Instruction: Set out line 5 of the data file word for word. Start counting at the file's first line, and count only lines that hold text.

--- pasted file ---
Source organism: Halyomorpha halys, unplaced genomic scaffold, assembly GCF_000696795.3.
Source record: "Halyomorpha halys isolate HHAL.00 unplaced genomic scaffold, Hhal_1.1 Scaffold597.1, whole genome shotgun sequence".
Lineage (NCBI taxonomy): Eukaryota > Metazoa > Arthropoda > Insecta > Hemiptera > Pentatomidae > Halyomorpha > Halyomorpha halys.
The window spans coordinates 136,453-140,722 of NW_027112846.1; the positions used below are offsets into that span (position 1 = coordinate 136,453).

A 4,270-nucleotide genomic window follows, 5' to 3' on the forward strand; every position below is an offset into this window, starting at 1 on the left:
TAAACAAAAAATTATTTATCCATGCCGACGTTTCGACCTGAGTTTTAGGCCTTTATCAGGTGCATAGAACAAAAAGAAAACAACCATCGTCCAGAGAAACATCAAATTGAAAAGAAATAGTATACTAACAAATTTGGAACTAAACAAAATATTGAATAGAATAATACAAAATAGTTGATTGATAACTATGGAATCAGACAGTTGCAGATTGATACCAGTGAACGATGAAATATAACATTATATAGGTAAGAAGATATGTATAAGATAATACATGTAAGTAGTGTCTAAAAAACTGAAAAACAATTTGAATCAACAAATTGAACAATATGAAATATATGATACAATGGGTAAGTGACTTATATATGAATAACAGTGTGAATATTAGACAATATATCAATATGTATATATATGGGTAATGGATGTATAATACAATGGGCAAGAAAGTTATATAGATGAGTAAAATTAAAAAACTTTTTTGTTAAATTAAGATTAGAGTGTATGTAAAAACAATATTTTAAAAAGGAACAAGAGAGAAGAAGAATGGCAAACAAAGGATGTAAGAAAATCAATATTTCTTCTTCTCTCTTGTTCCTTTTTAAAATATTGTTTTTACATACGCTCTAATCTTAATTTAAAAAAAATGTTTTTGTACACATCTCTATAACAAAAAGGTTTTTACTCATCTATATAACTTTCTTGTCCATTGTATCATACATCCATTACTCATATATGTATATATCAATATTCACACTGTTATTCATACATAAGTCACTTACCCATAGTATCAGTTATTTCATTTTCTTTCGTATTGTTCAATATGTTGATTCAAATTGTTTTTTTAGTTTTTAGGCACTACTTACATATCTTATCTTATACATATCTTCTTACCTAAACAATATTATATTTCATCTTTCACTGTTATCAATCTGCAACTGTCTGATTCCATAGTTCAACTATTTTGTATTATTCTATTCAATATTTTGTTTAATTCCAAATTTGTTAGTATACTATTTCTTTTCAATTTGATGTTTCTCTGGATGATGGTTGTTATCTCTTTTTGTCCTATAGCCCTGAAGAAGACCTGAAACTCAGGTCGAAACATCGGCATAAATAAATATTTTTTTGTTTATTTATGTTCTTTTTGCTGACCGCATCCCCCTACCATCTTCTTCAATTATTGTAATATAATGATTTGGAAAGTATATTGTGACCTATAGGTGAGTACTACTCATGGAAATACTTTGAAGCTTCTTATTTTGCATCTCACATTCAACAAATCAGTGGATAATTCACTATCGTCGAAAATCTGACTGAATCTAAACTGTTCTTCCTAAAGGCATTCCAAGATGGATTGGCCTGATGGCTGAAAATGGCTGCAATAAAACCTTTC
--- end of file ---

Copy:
A 4,270-nucleotide genomic window follows, 5' to 3' on the forward strand; every position below is an offset into this window, starting at 1 on the left: